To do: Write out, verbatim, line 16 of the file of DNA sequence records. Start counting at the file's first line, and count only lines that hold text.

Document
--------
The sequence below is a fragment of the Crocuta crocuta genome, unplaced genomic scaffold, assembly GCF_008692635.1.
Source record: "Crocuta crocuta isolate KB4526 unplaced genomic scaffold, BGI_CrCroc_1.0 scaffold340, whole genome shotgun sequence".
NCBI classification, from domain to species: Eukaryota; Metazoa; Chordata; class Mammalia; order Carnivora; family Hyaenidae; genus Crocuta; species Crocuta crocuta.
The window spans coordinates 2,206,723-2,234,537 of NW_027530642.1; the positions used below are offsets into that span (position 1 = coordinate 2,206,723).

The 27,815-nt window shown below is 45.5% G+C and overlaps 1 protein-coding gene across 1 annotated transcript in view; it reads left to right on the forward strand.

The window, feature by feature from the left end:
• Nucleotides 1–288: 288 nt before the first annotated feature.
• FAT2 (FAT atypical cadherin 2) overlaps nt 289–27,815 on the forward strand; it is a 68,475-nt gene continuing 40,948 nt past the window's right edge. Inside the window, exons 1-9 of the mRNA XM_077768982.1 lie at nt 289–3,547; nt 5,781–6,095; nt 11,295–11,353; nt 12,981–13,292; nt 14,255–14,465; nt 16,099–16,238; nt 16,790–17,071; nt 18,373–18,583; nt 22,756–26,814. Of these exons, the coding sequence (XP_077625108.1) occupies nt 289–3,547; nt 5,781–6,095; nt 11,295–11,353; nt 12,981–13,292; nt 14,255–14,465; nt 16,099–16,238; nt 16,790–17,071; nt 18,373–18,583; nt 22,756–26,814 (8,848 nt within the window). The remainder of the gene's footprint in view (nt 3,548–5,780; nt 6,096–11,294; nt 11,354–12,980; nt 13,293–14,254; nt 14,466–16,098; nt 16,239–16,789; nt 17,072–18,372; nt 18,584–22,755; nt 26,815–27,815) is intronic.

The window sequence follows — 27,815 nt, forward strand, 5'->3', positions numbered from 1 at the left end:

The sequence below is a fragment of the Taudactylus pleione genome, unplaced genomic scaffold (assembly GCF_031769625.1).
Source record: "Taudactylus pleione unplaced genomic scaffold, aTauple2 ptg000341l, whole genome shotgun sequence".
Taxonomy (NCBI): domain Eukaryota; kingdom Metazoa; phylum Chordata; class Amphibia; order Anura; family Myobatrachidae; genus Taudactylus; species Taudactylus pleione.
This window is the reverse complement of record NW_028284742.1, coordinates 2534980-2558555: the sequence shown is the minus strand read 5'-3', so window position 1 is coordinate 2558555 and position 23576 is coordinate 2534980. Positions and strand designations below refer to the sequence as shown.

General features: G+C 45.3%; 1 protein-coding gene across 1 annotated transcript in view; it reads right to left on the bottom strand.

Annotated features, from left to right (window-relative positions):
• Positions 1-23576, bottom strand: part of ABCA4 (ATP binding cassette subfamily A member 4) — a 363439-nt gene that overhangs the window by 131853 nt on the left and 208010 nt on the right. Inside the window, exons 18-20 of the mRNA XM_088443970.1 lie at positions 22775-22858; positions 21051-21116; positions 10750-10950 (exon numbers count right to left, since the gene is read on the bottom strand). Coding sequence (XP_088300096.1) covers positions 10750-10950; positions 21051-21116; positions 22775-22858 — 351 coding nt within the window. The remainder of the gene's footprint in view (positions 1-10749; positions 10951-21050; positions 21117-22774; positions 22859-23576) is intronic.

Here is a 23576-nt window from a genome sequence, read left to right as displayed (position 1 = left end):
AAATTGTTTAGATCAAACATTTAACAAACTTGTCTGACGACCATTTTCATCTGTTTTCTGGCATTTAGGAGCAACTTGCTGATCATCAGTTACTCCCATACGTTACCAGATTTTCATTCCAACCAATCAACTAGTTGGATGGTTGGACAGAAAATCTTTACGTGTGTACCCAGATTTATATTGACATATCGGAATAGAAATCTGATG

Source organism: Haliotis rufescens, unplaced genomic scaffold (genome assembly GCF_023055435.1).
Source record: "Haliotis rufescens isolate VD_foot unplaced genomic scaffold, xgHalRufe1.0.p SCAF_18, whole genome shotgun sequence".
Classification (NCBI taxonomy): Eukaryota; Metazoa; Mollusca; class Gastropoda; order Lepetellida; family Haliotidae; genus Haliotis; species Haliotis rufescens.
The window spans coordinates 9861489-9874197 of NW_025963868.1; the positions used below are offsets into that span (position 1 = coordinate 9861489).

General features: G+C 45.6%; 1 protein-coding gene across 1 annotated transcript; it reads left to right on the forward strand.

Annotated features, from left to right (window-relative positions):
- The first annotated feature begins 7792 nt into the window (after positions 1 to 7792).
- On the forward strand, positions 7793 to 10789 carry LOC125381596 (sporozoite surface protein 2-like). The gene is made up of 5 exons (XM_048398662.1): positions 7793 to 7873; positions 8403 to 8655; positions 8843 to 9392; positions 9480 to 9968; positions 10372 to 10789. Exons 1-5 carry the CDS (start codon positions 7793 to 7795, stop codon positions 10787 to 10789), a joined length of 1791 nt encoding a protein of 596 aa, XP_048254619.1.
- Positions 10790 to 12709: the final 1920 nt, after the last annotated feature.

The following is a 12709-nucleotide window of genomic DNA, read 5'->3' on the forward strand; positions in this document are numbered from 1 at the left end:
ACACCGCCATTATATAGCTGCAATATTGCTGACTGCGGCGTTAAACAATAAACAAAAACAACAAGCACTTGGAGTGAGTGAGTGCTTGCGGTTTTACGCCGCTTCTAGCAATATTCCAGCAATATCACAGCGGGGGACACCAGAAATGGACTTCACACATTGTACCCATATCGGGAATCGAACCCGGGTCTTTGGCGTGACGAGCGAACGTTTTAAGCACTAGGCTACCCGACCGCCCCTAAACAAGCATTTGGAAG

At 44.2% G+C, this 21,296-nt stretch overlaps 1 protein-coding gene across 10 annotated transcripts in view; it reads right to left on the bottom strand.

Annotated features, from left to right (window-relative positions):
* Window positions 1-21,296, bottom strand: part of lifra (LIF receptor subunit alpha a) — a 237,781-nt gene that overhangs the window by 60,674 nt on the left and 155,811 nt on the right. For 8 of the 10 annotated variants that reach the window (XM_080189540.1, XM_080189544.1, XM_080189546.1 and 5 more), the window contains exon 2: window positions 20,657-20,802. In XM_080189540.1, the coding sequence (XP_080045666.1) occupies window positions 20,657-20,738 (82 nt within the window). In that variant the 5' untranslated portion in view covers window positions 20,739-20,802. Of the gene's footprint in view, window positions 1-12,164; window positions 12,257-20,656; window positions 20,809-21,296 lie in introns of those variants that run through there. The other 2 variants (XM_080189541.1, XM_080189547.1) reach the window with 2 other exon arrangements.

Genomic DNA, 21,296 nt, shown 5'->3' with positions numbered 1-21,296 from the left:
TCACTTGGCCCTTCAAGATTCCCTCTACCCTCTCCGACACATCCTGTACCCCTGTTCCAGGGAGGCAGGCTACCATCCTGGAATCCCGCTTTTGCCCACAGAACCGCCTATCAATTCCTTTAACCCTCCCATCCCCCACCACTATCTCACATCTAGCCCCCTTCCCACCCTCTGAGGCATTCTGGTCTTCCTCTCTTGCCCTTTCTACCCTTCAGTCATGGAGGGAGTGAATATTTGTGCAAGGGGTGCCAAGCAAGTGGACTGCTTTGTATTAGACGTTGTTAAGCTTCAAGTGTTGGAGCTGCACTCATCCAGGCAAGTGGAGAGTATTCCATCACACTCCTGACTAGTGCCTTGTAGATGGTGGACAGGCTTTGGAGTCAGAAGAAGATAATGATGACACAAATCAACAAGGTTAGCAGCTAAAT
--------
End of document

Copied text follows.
• Positions 1-23576, bottom strand: part of ABCA4 (ATP binding cassette subfamily A member 4) — a 363439-nt gene that overhangs the window by 131853 nt on the left and 208010 nt on the right. Inside the window, exons 18-20 of the mRNA XM_088443970.1 lie at positions 22775-22858; positions 21051-21116; positions 10750-10950 (exon numbers count right to left, since the gene is read on the bottom strand). Coding sequence (XP_088300096.1) covers positions 10750-10950; positions 21051-21116; positions 22775-22858 — 351 coding nt within the window. The remainder of the gene's footprint in view (positions 1-10749; positions 10951-21050; positions 21117-22774; positions 22859-23576) is intronic.